Fairytale retellings are going through a big come back. They’re the latest trend, with books like Cinders, or the plethora of other books on this Goodreads list. I’ve read Cinders, it’s quite good, I liked the twist on it, although for me, the joy of writing is in creating something entirely new. And sure, no story is completely unique, but lets not bicker about trivialities.
This week your task is to write a fairytale, or a part of one, or a fairytale poem set in the photo. Maybe it’s a nightmare tale, or perhaps a happily ever after ending, or maybe a prince’s love monologue. Write a fairytale in less than 200 words. Leave it in the comments or use a pingback so I find it. Due by 23rd October.
Last week, you’re task was to include the prompt Kaledioscope in your entries.
First in was Ladylee Manila
Sing me a song that will give me craft
A fair amount of good-natured chaff
Day or night – chicken done right
Lightning that flashes called sprite
A fiery one that will repair my frame
Ladyleemanila – that’s my nickname
Call me back and add a billow of hope
Write a letter and put it in an envelope
Anything nice and sweet so I can cope
Vibrant colours in a range of kaleidoscope
Another chance to say that I still exist
So that I know that I’m being missed
intone me a song
a vibrant kaleidoscope
pondering my thoughts
Next up Gordon
I re-read the passage and wondered, I was pretty sure that the building work had been done in 1808. But this diary claimed it had been done several years later. Which was true? Could both be correct? Or had I made a mistake in my interpretation?
I flicked through the book and then gasped, it couldn’t be true. In an entry for 1810 the author mentioned a Kaleidoscope, but I knew that was impossible.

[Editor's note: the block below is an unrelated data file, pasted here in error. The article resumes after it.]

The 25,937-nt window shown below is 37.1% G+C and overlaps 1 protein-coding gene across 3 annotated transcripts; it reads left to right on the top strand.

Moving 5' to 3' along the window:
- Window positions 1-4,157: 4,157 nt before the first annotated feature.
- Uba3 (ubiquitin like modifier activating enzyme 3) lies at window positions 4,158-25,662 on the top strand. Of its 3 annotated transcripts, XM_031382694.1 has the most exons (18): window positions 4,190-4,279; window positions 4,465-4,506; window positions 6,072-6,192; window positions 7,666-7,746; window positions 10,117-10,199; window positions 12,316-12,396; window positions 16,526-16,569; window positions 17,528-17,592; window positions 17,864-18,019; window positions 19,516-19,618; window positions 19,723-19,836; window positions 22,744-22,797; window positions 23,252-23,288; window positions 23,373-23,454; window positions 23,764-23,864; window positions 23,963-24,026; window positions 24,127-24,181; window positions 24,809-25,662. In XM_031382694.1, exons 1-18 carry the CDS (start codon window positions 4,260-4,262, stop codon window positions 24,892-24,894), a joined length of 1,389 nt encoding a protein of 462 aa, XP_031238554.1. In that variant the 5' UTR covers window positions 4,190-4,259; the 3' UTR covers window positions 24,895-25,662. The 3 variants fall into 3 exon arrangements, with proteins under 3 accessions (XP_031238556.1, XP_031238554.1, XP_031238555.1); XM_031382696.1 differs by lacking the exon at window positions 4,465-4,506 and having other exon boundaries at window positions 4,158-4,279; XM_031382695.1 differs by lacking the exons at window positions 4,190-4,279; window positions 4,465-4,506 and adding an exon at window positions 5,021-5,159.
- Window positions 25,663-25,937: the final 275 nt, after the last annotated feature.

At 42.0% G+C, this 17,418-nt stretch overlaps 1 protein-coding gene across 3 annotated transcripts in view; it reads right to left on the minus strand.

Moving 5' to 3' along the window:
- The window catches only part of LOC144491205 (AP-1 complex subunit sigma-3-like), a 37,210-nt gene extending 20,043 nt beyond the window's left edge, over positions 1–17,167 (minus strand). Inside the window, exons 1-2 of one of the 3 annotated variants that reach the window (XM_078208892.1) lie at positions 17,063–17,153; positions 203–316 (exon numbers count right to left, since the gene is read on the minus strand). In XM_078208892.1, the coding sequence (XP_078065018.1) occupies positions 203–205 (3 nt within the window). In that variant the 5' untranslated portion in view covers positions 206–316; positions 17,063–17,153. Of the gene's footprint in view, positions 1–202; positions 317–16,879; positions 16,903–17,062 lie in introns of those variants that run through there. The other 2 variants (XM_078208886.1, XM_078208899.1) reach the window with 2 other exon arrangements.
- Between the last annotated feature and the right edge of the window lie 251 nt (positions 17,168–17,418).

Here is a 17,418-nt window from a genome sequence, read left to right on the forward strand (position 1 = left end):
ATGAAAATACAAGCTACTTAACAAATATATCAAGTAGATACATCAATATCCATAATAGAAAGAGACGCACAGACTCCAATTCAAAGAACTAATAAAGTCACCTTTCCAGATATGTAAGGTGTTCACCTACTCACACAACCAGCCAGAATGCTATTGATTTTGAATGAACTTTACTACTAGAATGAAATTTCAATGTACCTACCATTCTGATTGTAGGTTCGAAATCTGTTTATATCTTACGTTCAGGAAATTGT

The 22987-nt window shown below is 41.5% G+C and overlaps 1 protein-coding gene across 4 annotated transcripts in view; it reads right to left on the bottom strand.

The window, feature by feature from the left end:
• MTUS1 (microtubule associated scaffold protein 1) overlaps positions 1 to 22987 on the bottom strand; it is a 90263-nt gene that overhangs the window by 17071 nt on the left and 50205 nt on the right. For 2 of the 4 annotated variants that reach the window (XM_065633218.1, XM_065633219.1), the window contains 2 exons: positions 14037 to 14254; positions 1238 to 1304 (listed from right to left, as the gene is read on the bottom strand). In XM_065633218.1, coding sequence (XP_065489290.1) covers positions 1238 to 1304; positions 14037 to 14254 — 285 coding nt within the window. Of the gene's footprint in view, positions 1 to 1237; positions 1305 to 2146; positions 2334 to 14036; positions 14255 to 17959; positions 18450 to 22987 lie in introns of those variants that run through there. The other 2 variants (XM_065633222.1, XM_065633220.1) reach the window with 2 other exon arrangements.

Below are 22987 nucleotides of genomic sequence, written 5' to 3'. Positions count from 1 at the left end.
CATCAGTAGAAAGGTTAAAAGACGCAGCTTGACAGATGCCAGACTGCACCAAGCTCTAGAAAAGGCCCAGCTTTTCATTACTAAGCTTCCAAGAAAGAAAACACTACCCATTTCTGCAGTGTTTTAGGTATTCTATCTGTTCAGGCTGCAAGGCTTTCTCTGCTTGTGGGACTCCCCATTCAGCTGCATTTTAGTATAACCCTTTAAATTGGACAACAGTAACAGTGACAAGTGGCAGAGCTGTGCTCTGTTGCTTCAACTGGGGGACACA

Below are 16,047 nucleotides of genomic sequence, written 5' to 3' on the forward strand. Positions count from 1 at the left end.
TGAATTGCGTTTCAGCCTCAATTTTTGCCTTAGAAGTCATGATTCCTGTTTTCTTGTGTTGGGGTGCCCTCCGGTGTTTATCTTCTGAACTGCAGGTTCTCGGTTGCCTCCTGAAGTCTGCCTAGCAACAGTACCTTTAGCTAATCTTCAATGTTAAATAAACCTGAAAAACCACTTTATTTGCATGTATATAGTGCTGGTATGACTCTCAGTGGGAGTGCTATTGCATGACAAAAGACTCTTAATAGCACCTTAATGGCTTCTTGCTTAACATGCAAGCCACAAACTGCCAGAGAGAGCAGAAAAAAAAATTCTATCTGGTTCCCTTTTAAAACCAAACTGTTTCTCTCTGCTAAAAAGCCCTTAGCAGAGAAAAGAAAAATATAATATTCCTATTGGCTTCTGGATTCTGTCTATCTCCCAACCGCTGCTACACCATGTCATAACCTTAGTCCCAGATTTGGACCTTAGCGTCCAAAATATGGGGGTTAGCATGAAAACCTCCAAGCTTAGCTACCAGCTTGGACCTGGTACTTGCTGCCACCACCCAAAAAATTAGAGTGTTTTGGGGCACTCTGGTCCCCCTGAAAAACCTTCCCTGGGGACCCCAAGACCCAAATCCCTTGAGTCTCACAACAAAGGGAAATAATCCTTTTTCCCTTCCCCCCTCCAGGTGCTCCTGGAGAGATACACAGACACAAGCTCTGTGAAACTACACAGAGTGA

I looked at the introduction again, the diary had been ‘copied’ in the 1940s, the original had been ‘mislaid’.
I smiled now, the diary was fiction.
This is exactly what happened when I was shown a book called ‘Old Portland’. It had been published as the diary of a young woman living in the early nineteenth century. I couldn’t make out why the dates in the book didn’t match what was I knew from other sources, until I saw the mention of a Kaleidoscope in 1810. The device, and the name, were invented in 1816, so the diary was clearly fiction.
Allie P up next
The room spun. A kaleidoscope of faces assaulted my eyes, and all of them laughing, as I fought to maintain my bearings. My plate crashed to the ground, sending bits of uneaten sloppy joe in every direction. I could now see bits of whatever had been used to spike my meal. Too late now. Laughter turned to gasps as my legs gave out, granting me only a moment’s satisfaction that at least a few now regretted their prank before my face landed in a puddle of my own making.
Next in Ritu, with a story I can relate to
“Quick Cap’n! They be gaining on us!”
Captain John Bird hurriedly fished his spyglass out of his pocket to see what this vessel was that chasing them.
“It looks like they’re preparing the cannon, and, that be a pirate flag on their mast!”
Focussing the glass, Captain Bird looked out, but all he could see was a rainbow of colours, no ship.
“Damn this thing!” he thought, pulling his handkerchief out to clean the lens.
It was only then that he realised, in the hurry to board his ship, he’d picked up his son’s kaleidoscope instead of his spyglass…
Annette in next,
Look But Don’t Touch
The “boys” could look at but not touch the kaleidoscope collection without her supervision. Nancy had been collecting the tubes of wonder for decades. So naturally, when she wasn’t looking, they’d take sneak-a -peak at the forbidden worlds a few twists and turns revealed.
After she died, the girls were busy packing up antiques for the dealer to sell. They kept asking the “boys” if there was anything they wanted and all they could do was to shrug their shoulders. They had taken what they wanted, when no one was looking.
Next in Prajakty:
Like a kaleidoscope, the images flashed through my eyes.
Where memory plucked a piece of time to cherish,
From past travels and adventures and journeys.
An autumn leaf, a blooming cherry blossom and a fresh snowflake,
Shaded with hues left behind by a piece of myself.
Slowly chipped away to nothing as I meandered far and wide,
But shaped back whole by the memory capsules I carried back home.
Fixed with mementos, an imperfect solved jigsaw was I.
Ever resolving. Ever evolving.
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